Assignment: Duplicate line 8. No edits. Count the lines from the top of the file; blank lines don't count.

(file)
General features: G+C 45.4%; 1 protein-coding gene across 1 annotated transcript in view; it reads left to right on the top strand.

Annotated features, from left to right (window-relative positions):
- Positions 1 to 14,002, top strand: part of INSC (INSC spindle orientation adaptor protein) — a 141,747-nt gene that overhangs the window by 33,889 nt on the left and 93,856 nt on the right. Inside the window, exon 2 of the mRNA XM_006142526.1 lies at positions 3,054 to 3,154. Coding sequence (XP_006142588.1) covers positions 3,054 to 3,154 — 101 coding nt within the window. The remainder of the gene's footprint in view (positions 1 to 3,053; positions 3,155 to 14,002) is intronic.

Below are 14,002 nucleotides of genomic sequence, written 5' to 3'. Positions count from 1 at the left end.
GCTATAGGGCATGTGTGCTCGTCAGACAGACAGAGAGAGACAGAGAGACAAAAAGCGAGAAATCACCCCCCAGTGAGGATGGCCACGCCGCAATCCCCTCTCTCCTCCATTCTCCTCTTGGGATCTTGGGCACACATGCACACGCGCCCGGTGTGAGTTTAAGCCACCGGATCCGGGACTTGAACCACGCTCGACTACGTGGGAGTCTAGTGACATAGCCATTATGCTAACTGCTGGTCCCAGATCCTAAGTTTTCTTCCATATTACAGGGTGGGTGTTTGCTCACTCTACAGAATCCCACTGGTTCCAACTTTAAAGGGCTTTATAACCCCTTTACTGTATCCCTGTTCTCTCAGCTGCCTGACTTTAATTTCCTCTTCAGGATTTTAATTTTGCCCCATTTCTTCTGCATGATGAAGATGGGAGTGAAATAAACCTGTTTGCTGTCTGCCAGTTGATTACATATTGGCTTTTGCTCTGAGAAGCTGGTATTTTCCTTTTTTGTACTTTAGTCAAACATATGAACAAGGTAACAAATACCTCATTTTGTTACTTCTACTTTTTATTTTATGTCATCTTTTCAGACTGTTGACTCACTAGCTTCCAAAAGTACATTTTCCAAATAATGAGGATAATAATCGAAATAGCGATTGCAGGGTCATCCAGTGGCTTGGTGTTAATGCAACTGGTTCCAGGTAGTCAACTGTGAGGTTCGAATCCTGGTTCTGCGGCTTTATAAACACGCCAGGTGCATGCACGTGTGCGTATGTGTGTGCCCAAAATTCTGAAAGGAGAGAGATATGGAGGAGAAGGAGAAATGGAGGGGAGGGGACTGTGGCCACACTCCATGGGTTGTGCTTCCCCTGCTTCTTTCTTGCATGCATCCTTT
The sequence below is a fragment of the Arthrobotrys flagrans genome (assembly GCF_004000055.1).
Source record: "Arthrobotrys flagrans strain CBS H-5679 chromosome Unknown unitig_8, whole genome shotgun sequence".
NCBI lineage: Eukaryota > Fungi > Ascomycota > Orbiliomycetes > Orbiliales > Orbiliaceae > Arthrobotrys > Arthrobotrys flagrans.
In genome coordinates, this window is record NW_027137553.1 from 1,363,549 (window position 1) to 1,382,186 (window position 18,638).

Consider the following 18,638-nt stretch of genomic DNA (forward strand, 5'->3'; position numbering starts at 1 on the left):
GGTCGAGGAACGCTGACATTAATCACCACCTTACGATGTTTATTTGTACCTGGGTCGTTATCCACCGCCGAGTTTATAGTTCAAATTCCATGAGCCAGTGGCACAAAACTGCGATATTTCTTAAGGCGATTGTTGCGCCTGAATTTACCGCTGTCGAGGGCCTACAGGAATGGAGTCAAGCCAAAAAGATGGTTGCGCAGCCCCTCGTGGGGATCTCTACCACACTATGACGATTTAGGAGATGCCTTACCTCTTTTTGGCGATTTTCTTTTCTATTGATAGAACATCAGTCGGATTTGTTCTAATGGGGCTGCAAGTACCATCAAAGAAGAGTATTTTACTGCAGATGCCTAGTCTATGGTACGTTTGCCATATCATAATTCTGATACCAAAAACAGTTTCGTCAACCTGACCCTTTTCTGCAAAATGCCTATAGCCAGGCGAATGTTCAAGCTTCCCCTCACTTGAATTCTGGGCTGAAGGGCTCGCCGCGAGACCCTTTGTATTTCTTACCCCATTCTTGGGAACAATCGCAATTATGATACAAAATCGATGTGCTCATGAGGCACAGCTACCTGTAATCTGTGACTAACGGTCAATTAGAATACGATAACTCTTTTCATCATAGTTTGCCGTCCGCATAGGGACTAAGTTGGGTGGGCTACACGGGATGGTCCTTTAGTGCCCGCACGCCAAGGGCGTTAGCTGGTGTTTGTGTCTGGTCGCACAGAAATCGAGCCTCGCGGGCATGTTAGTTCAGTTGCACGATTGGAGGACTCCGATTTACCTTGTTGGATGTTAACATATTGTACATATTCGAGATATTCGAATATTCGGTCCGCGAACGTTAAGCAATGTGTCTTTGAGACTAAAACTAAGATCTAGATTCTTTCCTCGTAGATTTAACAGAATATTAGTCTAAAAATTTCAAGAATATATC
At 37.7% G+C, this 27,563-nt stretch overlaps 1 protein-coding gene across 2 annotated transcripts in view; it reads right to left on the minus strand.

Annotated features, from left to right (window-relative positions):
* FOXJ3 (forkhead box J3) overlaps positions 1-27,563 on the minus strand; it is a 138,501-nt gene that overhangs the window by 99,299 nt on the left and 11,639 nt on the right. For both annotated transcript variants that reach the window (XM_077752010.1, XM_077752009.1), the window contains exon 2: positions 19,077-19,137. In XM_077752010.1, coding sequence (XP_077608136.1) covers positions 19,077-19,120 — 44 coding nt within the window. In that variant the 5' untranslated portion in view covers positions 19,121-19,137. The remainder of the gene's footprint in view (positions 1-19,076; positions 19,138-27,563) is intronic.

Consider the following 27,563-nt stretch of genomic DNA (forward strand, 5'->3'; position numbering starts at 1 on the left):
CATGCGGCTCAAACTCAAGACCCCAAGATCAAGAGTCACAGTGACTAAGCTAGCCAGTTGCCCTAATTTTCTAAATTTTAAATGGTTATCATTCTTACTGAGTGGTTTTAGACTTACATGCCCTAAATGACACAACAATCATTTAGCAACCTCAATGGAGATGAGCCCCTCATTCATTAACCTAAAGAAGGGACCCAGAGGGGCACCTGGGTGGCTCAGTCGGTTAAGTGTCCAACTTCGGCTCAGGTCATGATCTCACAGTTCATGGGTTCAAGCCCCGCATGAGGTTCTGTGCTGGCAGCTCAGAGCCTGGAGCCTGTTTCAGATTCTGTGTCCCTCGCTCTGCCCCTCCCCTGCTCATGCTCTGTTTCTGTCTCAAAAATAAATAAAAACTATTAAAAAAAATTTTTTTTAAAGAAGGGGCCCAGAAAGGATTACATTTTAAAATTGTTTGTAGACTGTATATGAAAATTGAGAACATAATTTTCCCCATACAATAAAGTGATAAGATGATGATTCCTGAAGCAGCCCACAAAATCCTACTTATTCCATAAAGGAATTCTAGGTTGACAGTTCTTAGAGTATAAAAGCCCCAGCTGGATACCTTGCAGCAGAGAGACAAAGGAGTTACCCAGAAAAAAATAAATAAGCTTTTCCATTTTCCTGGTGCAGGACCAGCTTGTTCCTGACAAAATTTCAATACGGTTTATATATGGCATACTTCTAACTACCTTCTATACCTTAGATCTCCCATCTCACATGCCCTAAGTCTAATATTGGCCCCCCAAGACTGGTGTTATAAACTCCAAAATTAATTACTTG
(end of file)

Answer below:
NCBI lineage: Eukaryota > Fungi > Ascomycota > Orbiliomycetes > Orbiliales > Orbiliaceae > Arthrobotrys > Arthrobotrys flagrans.